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Health and Human Services Secretary Xavier Becerra speaks at a press event on the 11th anniversary of the Affordable Care Act at Nevada Health Centers in Carson City on March 23, 2021. Photo by Jazmin Orozco Rodriguez.
Last updated: March 23rd, 2021 - 4:29am

Health and Human Services Secretary Xavier Becerra announced Tuesday that a special enrollment period for the health insurance exchange created through Obamacare will be extended to Aug. 15, beyond the current deadline of May 15.

Becerra made the announcement while visiting a health care center in Carson City. He followed it up with a roundtable that featured Gov. Steve Sisolak and Heather Korbulic, a staffer for the governor and director of the Silver State Health Insurance Exchange.

Shortly after taking office, President Joe Biden signed an executive order creating a three-month special enrollment period for the marketplace, running from mid-February until mid-May. The marketplace offers health insurance plans for people who don’t have it through an employer, and those plans are eligible for significant government subsidies through tax credits.

Monday marked the 11th anniversary since President Barack Obama signed the Affordable Care Act. The measure prohibits health insurers from denying coverage or charging higher costs to people with pre-existing conditions, imposing annual or lifetime coverage limits and requires insurers provide coverage for dependents on their parent’s health plans until they are 26. 

At the health clinic, Nevadans who are beneficiaries of the Affordable Care Act shared personal stories and experiences with Becerra about the ways the expanded medical coverage has affected their lives. 

Dan Hamer, a Douglas County resident, explained the importance of his family’s health coverage as his 10-year-old daughter, Elsie Hamer, lives with cystic fibrosis, a genetic disease that affects her ability to breathe. With her condition, Elsie Hamer takes 75 to 85 pills a week to aid her digestion in addition to 14 pills to treat the root cause of cystic fibrosis. 

Dan Hamer said his daughter has spent six months collectively throughout her life in a vest machine designed to help clear her airways. 

“Without the Affordable Care Act, Elsie would potentially be subject to not being able to get health care… and that would dramatically affect our ability to care for her,” Dan Hamer said. 

Elsie Hamer’s medications would cost her family upwards of $390,000 annually. And while Dan Hamer said he is grateful to have good employer-provided insurance, their coverage doesn’t include visits to the emergency room or to the doctor. He also said others who are not as fortunate as his family suffer from a greater lack of access to health care.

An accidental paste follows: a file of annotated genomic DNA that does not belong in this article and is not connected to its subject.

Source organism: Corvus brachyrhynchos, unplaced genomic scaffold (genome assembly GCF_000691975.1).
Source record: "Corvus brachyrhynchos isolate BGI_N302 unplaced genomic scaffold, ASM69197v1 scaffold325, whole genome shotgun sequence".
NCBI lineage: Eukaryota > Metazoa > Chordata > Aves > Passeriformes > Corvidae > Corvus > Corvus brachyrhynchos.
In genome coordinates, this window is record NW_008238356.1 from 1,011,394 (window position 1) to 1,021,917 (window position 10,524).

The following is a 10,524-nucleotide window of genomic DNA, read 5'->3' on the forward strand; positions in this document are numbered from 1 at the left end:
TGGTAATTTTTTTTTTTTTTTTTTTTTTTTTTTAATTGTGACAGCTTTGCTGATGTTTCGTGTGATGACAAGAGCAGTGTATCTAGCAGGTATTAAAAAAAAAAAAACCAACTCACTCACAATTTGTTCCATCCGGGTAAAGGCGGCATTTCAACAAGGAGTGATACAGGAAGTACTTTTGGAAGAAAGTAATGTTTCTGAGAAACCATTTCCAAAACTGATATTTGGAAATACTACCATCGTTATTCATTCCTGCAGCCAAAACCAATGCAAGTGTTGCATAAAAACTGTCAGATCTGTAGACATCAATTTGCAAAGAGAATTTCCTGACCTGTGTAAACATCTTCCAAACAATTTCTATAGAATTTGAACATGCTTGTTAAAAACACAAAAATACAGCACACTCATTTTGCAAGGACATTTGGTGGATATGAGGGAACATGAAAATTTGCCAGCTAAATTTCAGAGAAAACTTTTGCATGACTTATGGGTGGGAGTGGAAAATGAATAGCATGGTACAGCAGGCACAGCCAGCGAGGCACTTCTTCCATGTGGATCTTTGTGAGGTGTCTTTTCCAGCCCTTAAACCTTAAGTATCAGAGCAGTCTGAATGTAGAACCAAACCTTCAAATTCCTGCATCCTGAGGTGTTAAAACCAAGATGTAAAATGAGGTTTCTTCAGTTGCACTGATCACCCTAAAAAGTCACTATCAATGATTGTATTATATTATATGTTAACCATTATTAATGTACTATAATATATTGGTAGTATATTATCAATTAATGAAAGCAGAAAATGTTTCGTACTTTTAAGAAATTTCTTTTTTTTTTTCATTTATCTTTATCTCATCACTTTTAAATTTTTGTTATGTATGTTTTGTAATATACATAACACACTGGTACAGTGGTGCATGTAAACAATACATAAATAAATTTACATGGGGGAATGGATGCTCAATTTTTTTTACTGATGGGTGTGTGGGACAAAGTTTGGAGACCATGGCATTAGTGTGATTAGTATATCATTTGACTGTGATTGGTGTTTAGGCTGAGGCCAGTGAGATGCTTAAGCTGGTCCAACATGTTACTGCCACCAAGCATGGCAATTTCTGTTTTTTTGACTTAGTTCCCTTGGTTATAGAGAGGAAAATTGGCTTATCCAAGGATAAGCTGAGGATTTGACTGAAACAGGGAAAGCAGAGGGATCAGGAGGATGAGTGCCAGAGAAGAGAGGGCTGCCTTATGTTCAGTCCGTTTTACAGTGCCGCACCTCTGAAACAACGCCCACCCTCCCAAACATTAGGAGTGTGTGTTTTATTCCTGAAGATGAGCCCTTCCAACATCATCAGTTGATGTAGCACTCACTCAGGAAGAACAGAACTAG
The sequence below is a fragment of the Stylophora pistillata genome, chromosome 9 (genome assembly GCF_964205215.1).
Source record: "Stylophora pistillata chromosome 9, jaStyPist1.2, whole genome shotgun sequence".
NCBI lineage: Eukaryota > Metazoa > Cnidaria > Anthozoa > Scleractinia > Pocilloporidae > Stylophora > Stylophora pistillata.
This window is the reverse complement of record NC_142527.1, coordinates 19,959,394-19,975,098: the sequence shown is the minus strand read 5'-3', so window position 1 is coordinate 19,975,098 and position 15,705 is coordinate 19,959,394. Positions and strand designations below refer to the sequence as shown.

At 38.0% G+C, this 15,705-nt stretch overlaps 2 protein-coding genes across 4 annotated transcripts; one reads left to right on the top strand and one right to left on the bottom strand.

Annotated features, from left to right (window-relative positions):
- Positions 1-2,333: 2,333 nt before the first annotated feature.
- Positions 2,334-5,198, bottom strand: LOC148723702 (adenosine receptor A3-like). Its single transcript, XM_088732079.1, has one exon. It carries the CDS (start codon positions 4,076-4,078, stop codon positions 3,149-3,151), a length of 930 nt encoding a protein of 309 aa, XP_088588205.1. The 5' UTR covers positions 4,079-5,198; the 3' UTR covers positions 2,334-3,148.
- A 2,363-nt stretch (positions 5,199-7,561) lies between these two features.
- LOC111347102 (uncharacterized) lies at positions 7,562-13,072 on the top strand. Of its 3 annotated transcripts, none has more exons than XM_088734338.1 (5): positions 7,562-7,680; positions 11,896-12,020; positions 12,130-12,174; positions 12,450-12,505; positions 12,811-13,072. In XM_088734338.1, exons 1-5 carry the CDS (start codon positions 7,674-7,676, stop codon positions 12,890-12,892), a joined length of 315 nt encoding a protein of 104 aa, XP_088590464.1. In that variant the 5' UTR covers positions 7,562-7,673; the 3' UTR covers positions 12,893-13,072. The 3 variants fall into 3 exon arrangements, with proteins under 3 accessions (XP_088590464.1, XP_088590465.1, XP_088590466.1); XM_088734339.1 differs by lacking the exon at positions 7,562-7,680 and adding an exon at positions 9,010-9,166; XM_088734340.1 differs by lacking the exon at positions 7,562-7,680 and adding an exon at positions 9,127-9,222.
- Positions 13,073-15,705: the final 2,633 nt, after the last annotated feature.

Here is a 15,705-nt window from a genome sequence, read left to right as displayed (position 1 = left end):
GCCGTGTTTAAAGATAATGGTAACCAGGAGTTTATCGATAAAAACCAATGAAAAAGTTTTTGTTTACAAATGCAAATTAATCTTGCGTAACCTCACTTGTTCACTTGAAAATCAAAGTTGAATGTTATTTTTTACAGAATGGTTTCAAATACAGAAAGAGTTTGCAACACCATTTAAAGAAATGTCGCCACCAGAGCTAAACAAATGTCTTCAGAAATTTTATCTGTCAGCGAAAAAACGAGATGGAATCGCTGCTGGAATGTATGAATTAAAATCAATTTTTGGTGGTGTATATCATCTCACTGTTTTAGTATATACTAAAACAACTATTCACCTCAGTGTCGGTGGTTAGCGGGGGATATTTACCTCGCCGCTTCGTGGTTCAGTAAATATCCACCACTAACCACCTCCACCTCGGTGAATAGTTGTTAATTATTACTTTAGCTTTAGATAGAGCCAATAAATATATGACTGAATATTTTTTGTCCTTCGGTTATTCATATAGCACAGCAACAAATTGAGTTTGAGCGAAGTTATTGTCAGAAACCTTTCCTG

“Hitting our deductible is pretty common,” he said. 

Health and Human Services Secretary Xavier Becerra greets Elsie Hamer, 10, at a press event on the 11th anniversary of the Affordable Care Act at Nevada Health Centers in Carson City on March 23, 2021. Photo by Jazmin Orozco Rodriguez.

Amber Falgout told the roundtable that expanded federal and state health care coverage allowed her to leave an abusive relationship after getting pregnant at a young age, which she said left her dependent on her daughter’s father in order to receive health care. 

“I was able to get on Medicaid, and I was able to eventually leave that relationship and ended up being able to go to college and get two bachelor’s degrees,” Falgout said. 

She said her experience led her to pursue advocacy work with Battle Born Progress, a progressive nonprofit organization. 

Becerra called the passage of the Affordable Care Act “lifesaving” for families across the country and said expanding it is a nonpartisan issue. 

“It shouldn’t make a difference if you’re Republican or Democrat, red or blue,” Becerra said. “This is about health care for Americans. Some of these diseases, certainly COVID, does not discriminate based on your party affiliation.” 

During a roundtable meeting with Gov. Steve Sisolak and other state and local officials, Becerra congratulated Nevada for creating a state-based health exchange, Nevada Health Link, and a relatively quick vaccine rollout, as the general population over 16 will be eligible in less than two weeks on April 5. 

“It is nice to see that Nevada continues that pioneer spirit,” Becerra said. 

While most officials thanked Becerra for his visit to the state’s capital, some raised a few questions and concerns regarding the expansion of the Affordable Care Act — such as dental care. 

“In the last round of negotiations of the Affordable Care Act… we left out an important part of the body and that is the mouth,” said State Sen. Julia Ratti (D-Sparks), who chairs the Senate Health and Human Services Committee. 

Ratti also brought up making the expanded coverage more affordable for “middle Americans” who don’t qualify for the health exchange, to which Becerra replied that the federal government is “all ears” on making the measure more affordable. 

Assemblywoman Rochelle Nguyen (D-Las Vegas), who chairs the Assembly Health and Human Services Committee, said she was excited to see expanded Medicaid coverage for postpartum women in the American Rescue Plan, a COVID relief package signed into law earlier this month, and said she hopes those efforts will continue. 

The American Rescue Plan expanded the Affordable Care Act by allowing greater access to subsidies to pay for insurance. 

Sisolak celebrated Nevada surpassing one million vaccines being administered as of last week and asked one thing of Becerra and the federal government. 

“Whatever you can do to keep those vaccines coming,” Sisolak said.

Updated at 4:29 p.m. on March 23, 2021 to add additional details of Becerra's visit.

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